1/32 Dragon P-51D, 360th FS, 356th FG, The Mighty 8th
This P-51 represents another one of those unsung heroes of WW2, Lt (later Capt) Preston Easley. A West Point graduate, he flew 57 missions in Europe in both P-47’s and P-51’s, and finished the war with a DFC and 5 Air Medals, and went on to a successful career in both the USAF and in the aerospace industry. Not one of the flashiest or most well known personalities of the Air Force, but a highly respected leader who served his country with great honor and courage without a lot of fanfare.
Much has been written about Dragon’s 1/32 P-51, and most of it…well, let’s just say the kit wasn’t well liked. My recent post about their Me bf110 generated some interesting commentary about This kit so I figured the time was right to go ahead and publish this one, which I completed way back in 2007…and Yes, this kit deserves all the c**p thrown at it on all the forums.
Seeing the first pics of this kit on the I-net, all seemed well, so what’s wrong with it?
I went ahead and bought it basically sight unseen, just as the previews and reviews were starting to heat up. Not being either really well off or getting kits sent to me for free I wasn’t going to just trash it, so I pressed on.
So what Is wrong?…
The exterior surfaces should simply not be a mass of rivets and trench-like panel lines.
The cockpit floor is too narrow and has to be shimmed to fit.
The gear wells are wrong, just like everybody before them, they boxed the wells in along the door edge.
Missing retraction struts for the inner doors.
Ridiculously complicated multipart main gear struts, requiring carefull measurements to get both gears to match in extension, and to make matters worse, misnumbered parts on the instruction sheet.
Missing underwing pitot tube
Main wheels that at first look the part but if assembled as per the instructions, the rubber will stretch leaving a very unsightly gap between the mag and the tire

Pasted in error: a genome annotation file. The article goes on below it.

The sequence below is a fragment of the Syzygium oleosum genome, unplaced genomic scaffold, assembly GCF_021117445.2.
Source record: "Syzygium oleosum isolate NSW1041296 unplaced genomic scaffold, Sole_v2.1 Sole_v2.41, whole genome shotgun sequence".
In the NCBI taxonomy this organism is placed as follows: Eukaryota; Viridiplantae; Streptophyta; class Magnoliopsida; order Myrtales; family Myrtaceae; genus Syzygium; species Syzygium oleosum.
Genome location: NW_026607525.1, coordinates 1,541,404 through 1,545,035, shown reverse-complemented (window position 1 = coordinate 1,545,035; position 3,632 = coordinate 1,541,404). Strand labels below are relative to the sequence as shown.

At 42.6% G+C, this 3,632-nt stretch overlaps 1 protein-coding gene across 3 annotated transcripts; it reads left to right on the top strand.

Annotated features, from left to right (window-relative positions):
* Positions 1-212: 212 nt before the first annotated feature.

Oddly shaped prop blades, you can’t tell which way is the front and back of the blade
No positive attachment of the main gear to the wings, so no positive way to set the correct rack angle of the gear.
Missing drop tank plumbing
Sigh. I don’t think I have to go on, you get the idea.
So, yea I pressed on, checking and double checking my work as I progressed. In spite of all the issues the kit itself builds ok, its just not correct, given all the info that has been available for DECADES on the MOST FAMOUS AMERICAN FIGHTER OF WW2…
So to make a long story short I used Gunze Sanyo Mr Surfacer to try and make the wings more presentable, corrected what I could correct, added what needed to be added, including the rear radar warning antenna that this particular plane had installed. As for the wheel/tire issue, I carefully sliced the tirel and superglued it to the wheel, and cleaned up the gap as best I could.
To finish, I used Alclad’s aluminum shades on the fuselage, Floquil’s old Old Silver for the wings and various Testors MM enamels for the rest of the colors. To simulate some wear on the wing, I gently sanded thru the walkway black. For the drop tanks I used Alclad’s Polished silver over gloss black, and I have used that tecnique ever since, I was so pleased with the result. I had MicroScale’s decal set with this plane featured, and was very pleased with how well they performed. What’s not to like?! I loved the Blue Diamond pattern over the vivid red, which yielded the typically flashy 8th AF Fighter and a dash of color to my growing Large Scale collection!
So in conclusion, although this kit was at the time of it’s release a state-of-the-art POS, long surpassed by Tamiya’s superlative effort, I was relieved to be able to complete it and not have it looking quite as bad as something I scraped off the bottom of my Nike’s 😉
Thanx for looking, and as usual all comments are welcome!
10 additional images. Click to enlarge.